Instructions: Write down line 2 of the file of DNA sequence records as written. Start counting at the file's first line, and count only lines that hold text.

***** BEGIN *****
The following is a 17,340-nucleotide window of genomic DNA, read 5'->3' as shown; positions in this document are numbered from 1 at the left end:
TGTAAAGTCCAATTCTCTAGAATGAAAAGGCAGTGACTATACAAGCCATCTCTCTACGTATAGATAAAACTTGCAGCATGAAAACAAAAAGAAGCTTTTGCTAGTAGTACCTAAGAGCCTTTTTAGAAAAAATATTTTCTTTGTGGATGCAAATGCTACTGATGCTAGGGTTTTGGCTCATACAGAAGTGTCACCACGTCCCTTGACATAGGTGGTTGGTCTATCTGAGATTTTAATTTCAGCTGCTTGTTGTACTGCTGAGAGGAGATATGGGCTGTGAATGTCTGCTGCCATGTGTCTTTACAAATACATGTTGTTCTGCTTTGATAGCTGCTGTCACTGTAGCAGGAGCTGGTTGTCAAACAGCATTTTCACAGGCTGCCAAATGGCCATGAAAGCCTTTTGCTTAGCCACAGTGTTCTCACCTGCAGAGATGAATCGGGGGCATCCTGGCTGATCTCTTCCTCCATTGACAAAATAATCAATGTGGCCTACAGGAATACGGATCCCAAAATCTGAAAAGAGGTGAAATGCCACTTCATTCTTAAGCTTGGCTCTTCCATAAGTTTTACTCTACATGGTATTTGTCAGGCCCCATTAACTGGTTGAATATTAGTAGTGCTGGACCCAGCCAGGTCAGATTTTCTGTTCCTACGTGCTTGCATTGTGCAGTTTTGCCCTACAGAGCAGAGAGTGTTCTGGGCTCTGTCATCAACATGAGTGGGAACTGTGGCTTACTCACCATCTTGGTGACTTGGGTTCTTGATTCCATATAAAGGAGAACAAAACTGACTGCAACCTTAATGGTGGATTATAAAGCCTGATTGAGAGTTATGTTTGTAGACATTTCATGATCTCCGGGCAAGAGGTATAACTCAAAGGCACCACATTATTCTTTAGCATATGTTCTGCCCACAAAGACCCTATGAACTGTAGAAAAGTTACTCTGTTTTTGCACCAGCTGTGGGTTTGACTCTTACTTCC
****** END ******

TGTAAAGTCCAATTCTCTAGAATGAAAAGGCAGTGACTATACAAGCCATCTCTCTACGTATAGATAAAACTTGCAGCATGAAAACAAAAAGAAGCTTTTGCTAGTAGTACCTAAGAGCCTTTTTAGAAAAAATATTTTCTTTGTGGATGCAAATGCTACTGATGCTAGGGTTTTGGCTCATACAGAAGTGTCACCACGTCCCTTGACATAGGTGGTTGGTCTATCTGAGATTTTAATTTCAGCTGCTTGTTGTACTGCTGAGAGGAGATATGGGCTGTGAATGTCTGCTGCCATGTGTCTTTACAAATACATGTTGTTCTGCTTTGATAGCTGCTGTCACTGTAGCAGGAGCTGGTTGTCAAACAGCATTTTCACAGGCTGCCAAATGGCCATGAAAGCCTTTTGCTTAGCCACAGTGTTCTCACCTGCAGAGATGAATCGGGGGCATCCTGGCTGATCTCTTCCTCCATTGACAAAATAATCAATGTGGCCTACAGGAATACGGATCCCAAAATCTGAAAAGAGGTGAAATGCCACTTCATTCTTAAGCTTGGCTCTTCCATAAGTTTTACTCTACATGGTATTTGTCAGGCCCCATTAACTGGTTGAATATTAGTAGTGCTGGACCCAGCCAGGTCAGATTTTCTGTTCCTACGTGCTTGCATTGTGCAGTTTTGCCCTACAGAGCAGAGAGTGTTCTGGGCTCTGTCATCAACATGAGTGGGAACTGTGGCTTACTCACCATCTTGGTGACTTGGGTTCTTGATTCCATATAAAGGAGAACAAAACTGACTGCAACCTTAATGGTGGATTATAAAGCCTGATTGAGAGTTATGTTTGTAGACATTTCATGATCTCCGGGCAAGAGGTATAACTCAAAGGCACCACATTATTCTTTAGCATATGTTCTGCCCACAAAGACCCTATGAACTGTAGAAAAGTTACTCTGTTTTTGCACCAGCTGTGGGTTTGACTCTTACTTCC